gluten free recipes

By Mary Frances Pickett

Our Gluten-Free Beer Guide

A few weeks ago, my sister and her husband came to stay with us for a few days. We were celebrating the birth of our daughter, Lucy, and decided to have a gluten free beer tasting to go along with our gluten free pizza. Mary and I are pretty much used to drinking gluten free beer now, but we were curious what Elizabeth and Greg’s reaction would be to trying some GF beers for the first time. Neither of them are gluten free, and they both like to drink beer, so we decided to try several different gluten free beers to see what we all thought of each one.

Here is the gluten free beer list from our tasting:

After tasting each beer, we took a vote and here are the results from our beer tasting:


The overall winner, Redbridge received high votes from everyone – ladies and guys, gluten free eaters and gluten eaters. I can also say that Redbridge is the best gluten free beer that I’ve had. It goes great with food or just by itself. Gluten free beers, as a whole, are generally a bit darker than the most popular “regular” beers, and this can take some people by surprise, especially if they’re used to drinking domestics like MGD, Bud Light and Coors Light. Redbridge is definitely more full-bodied than most regular beers, but it’s also a good bit lighter than a lot of gluten free beers. If you’re new to gluten free beer, I definitely recommend giving Redbridge a try. Final Vote = 9/10

Hornsby’s Cider

Hornsby’s, while not technically a beer, was a great addition to our beer tasting. It’s light and sweet and makes a great summer drink for those really hot days. Horrnsby’s was rated the highest by the ladies, and was also rated well by the guys. If you’re not a big beer drinker or if you don’t like the dark taste of most gluten free beer, give Hornsby’s or another hard cider a try. I bet you’ll find that you like it. Final Vote = 8/10

Note: Hornsby’s Cider does not say gluten free on the bottle, but the company does claim that it is gluten free. We’ve never noticed any problems from drinking it.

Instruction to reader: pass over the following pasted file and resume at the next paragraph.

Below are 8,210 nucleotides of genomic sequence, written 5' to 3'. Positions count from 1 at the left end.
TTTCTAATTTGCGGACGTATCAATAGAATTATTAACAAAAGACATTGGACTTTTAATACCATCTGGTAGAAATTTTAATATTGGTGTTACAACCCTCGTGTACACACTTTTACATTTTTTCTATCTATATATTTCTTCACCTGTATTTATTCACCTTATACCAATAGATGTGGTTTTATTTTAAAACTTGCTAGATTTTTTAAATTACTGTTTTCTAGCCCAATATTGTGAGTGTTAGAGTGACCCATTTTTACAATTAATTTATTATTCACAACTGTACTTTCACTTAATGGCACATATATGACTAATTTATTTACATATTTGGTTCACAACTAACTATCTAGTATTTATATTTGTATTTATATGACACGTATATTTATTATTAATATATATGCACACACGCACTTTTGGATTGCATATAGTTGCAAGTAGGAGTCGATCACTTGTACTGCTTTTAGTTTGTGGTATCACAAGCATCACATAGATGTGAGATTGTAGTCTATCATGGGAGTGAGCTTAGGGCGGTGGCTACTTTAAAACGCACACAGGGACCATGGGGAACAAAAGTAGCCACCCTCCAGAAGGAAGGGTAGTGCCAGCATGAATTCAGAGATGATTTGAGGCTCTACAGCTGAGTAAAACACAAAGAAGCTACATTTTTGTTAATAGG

Bard’s Gold

Bard’s beer finished in the middle of the pack at our beer tasting. It was rated medium-high by the guys and medium by the ladies. Bard’s definitely has a strong taste to it that can take you by surprise if you’re not accustomed to gluten free beer, but if you’re a beer aficionado you’ll probably like it. The taste is a little too strong for me to drink it by itself, but it does go very well with food. Final Vote = 6/10


Shakparo was definitely an interesting beer. In fact, that was just about everyone’s reaction when they took their first sip: “Wow… that’s interesting”. Shakparo was initially rated medium by the guys and low by the girls, but the more I drank of it the lower my vote got. It had a very unique taste to it that I liked at first – it’s an African brew and it had some prominent fruity undertones – but the more I drank of it, the more I began to notice a very bitter medicine-y aftertaste. After I finished one cup of it, I really couldn’t drink anymore because the aftertaste was so strong. I can’t recommend Shakparo to anyone except the most hardcore of beer drinkers, but if you want to give it a shot, be sure and let me know what you thought of it. Final Vote = 3/10


I heard about a new gluten free beer today called Omission Beer that is made by Widmer Bro’s Brewing Company. It comes in two flavors – a lager and a pale ale.

What’s interesting about Omission is that it is brewed with traditional beer ingredients, including barley malt. Other GF beers are generally brewed with sorghum (like Redbridge) or another gluten free ingredient like rice. Widmer Bro’s uses a proprietary process to remove the gluten from the beer, and tests each batch they brew – using the R5 Competive ELISA test – to make sure it contains less than 20 ppm of gluten.

You can even go to Omission’s website, put in the date on your bottle of beer, and view the results from the test that your batch of beer underwent. That’s pretty awesome. I put in March 2, 2012 (as that’s the example they give) and the test results showed less than 5 ppm of gluten (which if I’m not mistaken is the current limit of gluten tests).

Omission Beer is going to be released nationally (in fact, it may already be out) so hopefully we’ll come across it at some point and be able to sample one or two.


So there are the results of our gluten free beer tasting. Let us know in the comments if there are any other good GF beers that we should try. We’d love to find some new favorites.

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